“Since 2001, when ACOG first issued a Committee Opinion on pregnancy and air travel, a number of observational studies have been published confirming that air travel is generally safe during an uncomplicated pregnancy,” said William H. Barth, Jr, MD, of Massachusetts General Hospital in Boston and chair of ACOG’s Committee on Obstetric Practice. “These new studies have made our previous recommendations stronger and more detailed.” The recent studies noted by Dr. Barth have shown no increase in adverse pregnancy outcomes among occasional air travelers.
The updated Committee Opinion also addresses concerns about exposure to cosmic radiation during air travel. Even the longest intercontinental flights will expose passengers to no more than 15% of the recommended limit of cosmic radiation exposure set by the National Council on Radiation Protection and Measurements and the International Commission on Radiological Protection. However, it is possible that flight crew or frequent flyers may exceed the recommended exposure limit. The Federal Aviation Administration provides a website tool at jag.cami.jccbi.gov/cariprofile.asp to help estimate exposure to cosmic radiation from specific flights.
“Questions from our patients about air travel during pregnancy are some of the most common during obstetric visits,” Dr. Barth said. “When a patient with an uncomplicated pregnancy asks about occasional flying, we should feel comfortable saying, ‘It’s safe.'”
All airline passengers, including pregnant women, can help minimize the risk of blood clots, especially on long flights, by wearing support stockings, moving their legs periodically, avoiding restrictive clothing, getting out of their seat and walking for a few minutes, and staying hydrated. Pregnant women should use their seatbelts continuously while seated to prevent the potential risk of trauma to the body in the event of sudden severe air turbulence. ACOG also says pregnant women may want to avoid gas-producing foods or drinks (such as carbonated soda) before a flight because gas trapped in the stomach expands as altitude increases, which can cause discomfort. Pregnant women who are experiencing pregnancy-related nausea may want to take a preventive anti-nausea medication before boarding the airplane.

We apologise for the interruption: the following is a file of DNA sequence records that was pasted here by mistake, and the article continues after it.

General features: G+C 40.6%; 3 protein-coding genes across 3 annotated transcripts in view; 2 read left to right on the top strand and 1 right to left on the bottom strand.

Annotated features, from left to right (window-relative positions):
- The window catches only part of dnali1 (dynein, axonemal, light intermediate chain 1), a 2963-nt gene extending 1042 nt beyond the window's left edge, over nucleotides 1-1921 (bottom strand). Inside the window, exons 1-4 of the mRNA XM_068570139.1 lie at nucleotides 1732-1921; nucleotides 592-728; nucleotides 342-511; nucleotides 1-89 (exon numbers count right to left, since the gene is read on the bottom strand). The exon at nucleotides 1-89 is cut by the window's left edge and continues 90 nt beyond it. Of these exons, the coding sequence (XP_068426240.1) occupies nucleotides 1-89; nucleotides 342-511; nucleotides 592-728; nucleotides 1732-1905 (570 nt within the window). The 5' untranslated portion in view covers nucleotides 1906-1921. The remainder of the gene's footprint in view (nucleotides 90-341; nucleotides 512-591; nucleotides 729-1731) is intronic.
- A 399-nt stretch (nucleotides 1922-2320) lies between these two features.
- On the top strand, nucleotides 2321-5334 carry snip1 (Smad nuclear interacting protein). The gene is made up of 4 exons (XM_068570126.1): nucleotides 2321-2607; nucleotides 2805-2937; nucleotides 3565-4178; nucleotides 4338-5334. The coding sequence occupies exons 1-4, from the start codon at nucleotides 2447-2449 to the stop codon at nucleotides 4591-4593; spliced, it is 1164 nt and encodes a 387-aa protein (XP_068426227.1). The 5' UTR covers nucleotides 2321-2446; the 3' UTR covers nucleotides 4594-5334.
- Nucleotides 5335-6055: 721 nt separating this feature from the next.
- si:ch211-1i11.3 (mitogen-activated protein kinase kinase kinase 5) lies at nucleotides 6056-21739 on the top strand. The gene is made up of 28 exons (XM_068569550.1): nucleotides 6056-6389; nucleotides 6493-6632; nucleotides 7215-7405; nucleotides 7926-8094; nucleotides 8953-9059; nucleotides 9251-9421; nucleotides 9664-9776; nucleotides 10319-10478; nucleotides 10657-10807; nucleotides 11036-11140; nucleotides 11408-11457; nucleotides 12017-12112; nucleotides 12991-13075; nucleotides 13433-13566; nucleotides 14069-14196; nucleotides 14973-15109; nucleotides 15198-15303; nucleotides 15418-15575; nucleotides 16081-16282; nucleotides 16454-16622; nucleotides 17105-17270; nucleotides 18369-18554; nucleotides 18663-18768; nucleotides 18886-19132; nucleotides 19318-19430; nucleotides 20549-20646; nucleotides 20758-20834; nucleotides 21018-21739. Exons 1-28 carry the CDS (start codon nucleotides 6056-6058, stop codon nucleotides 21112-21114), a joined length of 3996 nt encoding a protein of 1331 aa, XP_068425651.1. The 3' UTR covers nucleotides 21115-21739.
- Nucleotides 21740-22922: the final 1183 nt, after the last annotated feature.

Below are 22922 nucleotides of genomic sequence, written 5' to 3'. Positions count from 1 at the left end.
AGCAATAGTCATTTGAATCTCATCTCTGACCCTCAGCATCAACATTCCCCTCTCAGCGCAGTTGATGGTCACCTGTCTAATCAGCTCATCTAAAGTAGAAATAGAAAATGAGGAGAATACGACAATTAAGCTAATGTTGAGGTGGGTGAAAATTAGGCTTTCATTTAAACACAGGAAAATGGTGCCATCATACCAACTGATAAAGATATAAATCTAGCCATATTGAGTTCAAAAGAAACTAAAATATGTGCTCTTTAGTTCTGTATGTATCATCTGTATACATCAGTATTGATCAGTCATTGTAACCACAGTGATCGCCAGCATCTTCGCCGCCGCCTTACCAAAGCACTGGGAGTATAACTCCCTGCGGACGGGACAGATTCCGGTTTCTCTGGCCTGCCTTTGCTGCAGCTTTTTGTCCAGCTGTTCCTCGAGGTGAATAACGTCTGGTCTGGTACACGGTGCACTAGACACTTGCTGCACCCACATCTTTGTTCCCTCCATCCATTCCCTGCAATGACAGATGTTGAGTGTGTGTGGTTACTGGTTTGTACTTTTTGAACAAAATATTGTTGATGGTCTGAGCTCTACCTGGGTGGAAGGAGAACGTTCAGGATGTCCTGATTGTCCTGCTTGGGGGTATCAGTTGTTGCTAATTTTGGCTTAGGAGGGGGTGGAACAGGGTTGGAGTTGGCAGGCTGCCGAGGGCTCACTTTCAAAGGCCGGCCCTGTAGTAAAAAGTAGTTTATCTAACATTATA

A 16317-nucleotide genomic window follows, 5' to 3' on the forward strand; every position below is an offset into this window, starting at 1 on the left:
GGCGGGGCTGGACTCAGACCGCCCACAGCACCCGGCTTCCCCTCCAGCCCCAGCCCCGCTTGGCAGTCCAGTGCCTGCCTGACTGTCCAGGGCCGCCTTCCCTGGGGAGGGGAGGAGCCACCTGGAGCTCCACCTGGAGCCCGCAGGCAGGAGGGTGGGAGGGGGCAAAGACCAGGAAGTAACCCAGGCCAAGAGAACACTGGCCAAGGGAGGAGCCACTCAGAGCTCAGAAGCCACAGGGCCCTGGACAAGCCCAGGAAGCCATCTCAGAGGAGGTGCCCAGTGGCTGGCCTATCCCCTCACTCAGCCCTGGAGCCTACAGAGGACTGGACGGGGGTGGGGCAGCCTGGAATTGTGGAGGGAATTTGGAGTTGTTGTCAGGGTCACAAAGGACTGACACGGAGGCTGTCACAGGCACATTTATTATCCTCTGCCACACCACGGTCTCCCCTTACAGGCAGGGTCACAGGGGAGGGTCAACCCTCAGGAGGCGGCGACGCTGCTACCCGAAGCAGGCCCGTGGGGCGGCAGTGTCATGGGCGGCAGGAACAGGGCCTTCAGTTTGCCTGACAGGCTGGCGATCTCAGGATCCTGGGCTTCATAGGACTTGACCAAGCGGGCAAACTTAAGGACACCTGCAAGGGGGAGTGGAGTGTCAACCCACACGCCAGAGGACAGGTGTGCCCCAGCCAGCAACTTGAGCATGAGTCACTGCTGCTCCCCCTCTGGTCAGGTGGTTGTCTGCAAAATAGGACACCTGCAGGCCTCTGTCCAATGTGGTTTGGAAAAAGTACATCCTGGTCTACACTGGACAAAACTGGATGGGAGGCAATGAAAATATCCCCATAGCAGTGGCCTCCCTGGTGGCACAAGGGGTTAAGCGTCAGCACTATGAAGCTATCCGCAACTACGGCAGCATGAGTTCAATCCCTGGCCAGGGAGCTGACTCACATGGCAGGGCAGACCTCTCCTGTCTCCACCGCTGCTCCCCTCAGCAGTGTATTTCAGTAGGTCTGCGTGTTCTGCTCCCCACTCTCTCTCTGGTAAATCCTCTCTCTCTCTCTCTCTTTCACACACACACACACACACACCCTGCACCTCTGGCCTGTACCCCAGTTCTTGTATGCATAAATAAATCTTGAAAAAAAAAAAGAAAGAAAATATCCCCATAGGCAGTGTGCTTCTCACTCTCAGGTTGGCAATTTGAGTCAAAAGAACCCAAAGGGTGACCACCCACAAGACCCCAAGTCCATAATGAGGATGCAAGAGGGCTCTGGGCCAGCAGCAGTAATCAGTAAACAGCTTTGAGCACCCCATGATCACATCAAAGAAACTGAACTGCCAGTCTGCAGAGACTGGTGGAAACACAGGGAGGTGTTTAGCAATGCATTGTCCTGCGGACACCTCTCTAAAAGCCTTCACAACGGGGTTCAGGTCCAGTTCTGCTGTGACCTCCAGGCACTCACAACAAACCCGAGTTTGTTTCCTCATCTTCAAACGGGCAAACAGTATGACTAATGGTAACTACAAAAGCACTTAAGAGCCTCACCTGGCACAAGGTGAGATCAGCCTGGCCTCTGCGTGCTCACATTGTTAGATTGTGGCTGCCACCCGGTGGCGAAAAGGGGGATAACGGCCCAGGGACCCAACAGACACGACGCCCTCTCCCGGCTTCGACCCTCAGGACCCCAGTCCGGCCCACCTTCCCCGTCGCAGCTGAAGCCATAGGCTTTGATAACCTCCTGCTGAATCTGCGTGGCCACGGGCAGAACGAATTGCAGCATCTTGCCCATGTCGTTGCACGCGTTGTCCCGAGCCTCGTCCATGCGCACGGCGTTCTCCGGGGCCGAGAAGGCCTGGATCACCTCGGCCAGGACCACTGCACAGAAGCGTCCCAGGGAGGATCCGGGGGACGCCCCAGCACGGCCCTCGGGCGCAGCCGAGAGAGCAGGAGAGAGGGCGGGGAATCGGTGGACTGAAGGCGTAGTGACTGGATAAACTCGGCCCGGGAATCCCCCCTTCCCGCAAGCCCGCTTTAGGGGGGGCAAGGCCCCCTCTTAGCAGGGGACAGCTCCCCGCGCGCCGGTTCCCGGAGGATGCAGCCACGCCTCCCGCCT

According to ACOG, pregnant women who have medical or obstetric conditions that may be worsened by air travel or that could require emergency care should not fly at any time during their pregnancy. Women should check with their airline for specific requirements regarding pregnant women. Most commercial airlines allow pregnant women to fly up to 36 weeks of gestation, but restrictions may vary with each carrier.
Committee Opinion #443, “Air Travel During Pregnancy,” is published in the October 2009 issue of Obstetrics & Gynecology
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The American College of Obstetricians and Gynecologists (ACOG) is the nation’s leading group of physicians providing health care for women. As a private, voluntary, nonprofit membership organization of approximately 56,000 members, ACOG: strongly advocates for quality health care for women; maintains the highest standards of clinical practice and continuing education of its members; promotes patient education; and increases awareness among its members and the public of the changing issues facing women’s health care.